Using a CT Scan increases the detection of lung cancer at Stage 1 up to the rate of 85 percent.
Imaging & Radiology Diagnostics
Dual Energy X-ray Absorptiometry (DEXA) is a convenient and painless test to identify bone density to determine whether you have osteoporosis and if you are at risk for bone fractures.
X-ray is the oldest and most frequently used form of medical imaging used to diagnose conditions in the chest, bone, sinuses, skull, or spine.
Intravenous Pyelogram, an X-ray of the bladder, is taken by injecting dye into the blood stream which then collects in the urine and is detectable during the X-ray.
Magnetic resonance imaging (MRI) is a diagnostic test that uses a magnetic field and pulses of radio wave energy to provide pictures of organs and structures inside the body.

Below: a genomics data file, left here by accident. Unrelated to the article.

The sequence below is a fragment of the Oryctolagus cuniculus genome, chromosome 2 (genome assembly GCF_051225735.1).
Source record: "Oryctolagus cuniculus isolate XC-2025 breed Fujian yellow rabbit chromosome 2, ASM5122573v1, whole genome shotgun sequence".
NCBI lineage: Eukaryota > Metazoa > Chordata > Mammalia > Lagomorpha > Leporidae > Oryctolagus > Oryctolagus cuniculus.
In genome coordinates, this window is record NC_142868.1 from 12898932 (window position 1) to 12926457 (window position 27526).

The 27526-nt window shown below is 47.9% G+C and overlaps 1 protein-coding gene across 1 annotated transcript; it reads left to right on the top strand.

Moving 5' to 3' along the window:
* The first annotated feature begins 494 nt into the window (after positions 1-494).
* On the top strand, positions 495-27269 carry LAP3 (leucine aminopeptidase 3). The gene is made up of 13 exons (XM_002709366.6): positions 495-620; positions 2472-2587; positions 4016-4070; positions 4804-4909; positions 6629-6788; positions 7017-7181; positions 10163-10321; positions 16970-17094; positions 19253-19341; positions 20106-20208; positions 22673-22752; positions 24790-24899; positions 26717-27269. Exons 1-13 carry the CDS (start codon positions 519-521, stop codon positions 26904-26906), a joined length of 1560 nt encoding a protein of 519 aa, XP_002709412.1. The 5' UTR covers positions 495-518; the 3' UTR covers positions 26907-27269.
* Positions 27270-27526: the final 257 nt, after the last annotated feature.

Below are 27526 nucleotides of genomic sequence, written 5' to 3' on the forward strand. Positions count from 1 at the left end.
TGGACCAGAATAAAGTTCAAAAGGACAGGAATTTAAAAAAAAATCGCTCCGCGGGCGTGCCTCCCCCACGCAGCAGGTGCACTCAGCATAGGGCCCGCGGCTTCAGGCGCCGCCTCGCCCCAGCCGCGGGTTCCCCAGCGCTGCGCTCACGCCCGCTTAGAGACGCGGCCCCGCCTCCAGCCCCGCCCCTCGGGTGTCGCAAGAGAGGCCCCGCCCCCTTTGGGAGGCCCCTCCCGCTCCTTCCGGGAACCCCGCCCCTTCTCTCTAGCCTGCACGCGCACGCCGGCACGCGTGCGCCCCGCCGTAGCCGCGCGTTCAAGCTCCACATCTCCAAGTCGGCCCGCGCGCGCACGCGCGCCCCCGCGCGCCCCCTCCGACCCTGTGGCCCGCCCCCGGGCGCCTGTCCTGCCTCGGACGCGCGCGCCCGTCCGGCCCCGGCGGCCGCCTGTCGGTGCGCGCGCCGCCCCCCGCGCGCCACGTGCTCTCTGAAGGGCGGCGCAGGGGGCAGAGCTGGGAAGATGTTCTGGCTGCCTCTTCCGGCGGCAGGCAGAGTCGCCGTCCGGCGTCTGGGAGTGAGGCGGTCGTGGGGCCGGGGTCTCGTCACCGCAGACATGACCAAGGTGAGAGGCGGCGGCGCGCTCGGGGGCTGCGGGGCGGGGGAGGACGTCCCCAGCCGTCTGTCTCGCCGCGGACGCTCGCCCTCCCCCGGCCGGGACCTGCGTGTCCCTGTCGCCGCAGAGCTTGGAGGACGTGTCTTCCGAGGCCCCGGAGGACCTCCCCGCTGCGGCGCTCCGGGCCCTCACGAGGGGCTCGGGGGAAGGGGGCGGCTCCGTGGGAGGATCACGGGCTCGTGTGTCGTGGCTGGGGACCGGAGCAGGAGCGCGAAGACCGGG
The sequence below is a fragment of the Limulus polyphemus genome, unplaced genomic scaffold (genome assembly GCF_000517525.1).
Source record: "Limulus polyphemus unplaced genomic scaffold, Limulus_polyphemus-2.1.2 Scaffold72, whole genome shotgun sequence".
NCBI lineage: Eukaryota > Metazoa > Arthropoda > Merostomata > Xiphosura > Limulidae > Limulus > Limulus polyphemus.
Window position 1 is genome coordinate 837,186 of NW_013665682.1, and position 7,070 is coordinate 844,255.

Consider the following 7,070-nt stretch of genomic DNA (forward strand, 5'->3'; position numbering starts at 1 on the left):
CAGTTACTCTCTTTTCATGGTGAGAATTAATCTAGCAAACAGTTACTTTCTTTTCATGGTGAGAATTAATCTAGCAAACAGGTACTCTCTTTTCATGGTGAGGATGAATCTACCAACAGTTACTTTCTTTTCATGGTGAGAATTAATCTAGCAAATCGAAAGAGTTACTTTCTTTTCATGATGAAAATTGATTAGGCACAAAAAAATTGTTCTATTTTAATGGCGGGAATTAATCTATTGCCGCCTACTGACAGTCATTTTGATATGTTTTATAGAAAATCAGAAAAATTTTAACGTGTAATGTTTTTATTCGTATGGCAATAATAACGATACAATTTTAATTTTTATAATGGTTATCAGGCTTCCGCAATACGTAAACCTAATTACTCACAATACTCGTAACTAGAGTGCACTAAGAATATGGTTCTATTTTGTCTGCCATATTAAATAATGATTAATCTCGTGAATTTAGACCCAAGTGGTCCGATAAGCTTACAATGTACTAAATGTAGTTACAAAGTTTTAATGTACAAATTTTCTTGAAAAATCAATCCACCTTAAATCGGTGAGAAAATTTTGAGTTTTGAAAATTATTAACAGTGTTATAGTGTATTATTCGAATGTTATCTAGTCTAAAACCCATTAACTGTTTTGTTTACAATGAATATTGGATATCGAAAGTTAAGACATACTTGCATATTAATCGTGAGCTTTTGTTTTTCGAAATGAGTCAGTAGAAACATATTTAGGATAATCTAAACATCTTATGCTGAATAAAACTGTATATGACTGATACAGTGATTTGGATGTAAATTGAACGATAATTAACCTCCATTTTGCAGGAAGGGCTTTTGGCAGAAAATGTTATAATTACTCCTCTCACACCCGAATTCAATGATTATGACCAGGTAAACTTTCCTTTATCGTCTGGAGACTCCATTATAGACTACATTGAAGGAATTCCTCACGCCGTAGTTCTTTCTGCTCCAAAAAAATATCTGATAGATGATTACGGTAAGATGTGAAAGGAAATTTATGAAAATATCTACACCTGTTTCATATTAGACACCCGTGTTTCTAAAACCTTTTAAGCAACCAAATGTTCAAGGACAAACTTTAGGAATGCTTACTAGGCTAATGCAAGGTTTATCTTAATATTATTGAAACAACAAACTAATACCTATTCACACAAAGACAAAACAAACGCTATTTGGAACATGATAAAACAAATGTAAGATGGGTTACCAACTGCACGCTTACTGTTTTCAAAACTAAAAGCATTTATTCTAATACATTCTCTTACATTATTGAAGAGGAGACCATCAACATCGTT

Mammograms and digital mammograms are one of the most important tools in the early detection of breast cancer.
Nuclear medicine scans are unique because the exam evaluates how the body works.
Open MRI uses the same technology as magnetic resonance imaging (MRI). It uses a magnetic field and pulses of radio wave energy to provide pictures of organs and structures inside the body.
Positron Emission Tomography (PET) is a test that uses special imaging cameras and a radioactive type of sugar to produce pictures of the function and metabolism of the cells in the body.
Ultrasound technology uses high-frequency sound waves to produce exceptionally high-quality moving images of the fetus, heart, abdominal organs and other soft tissues of the body.
Venous duplex scan is a painless exam that uses high-frequency sound waves (ultrasound) to capture images of internal views of veins that return blood to the heart.
A virtual colonoscopy (VC) is similar to a standard colonoscopy except it is much less invasive—only requiring gentle passage of air into the colon.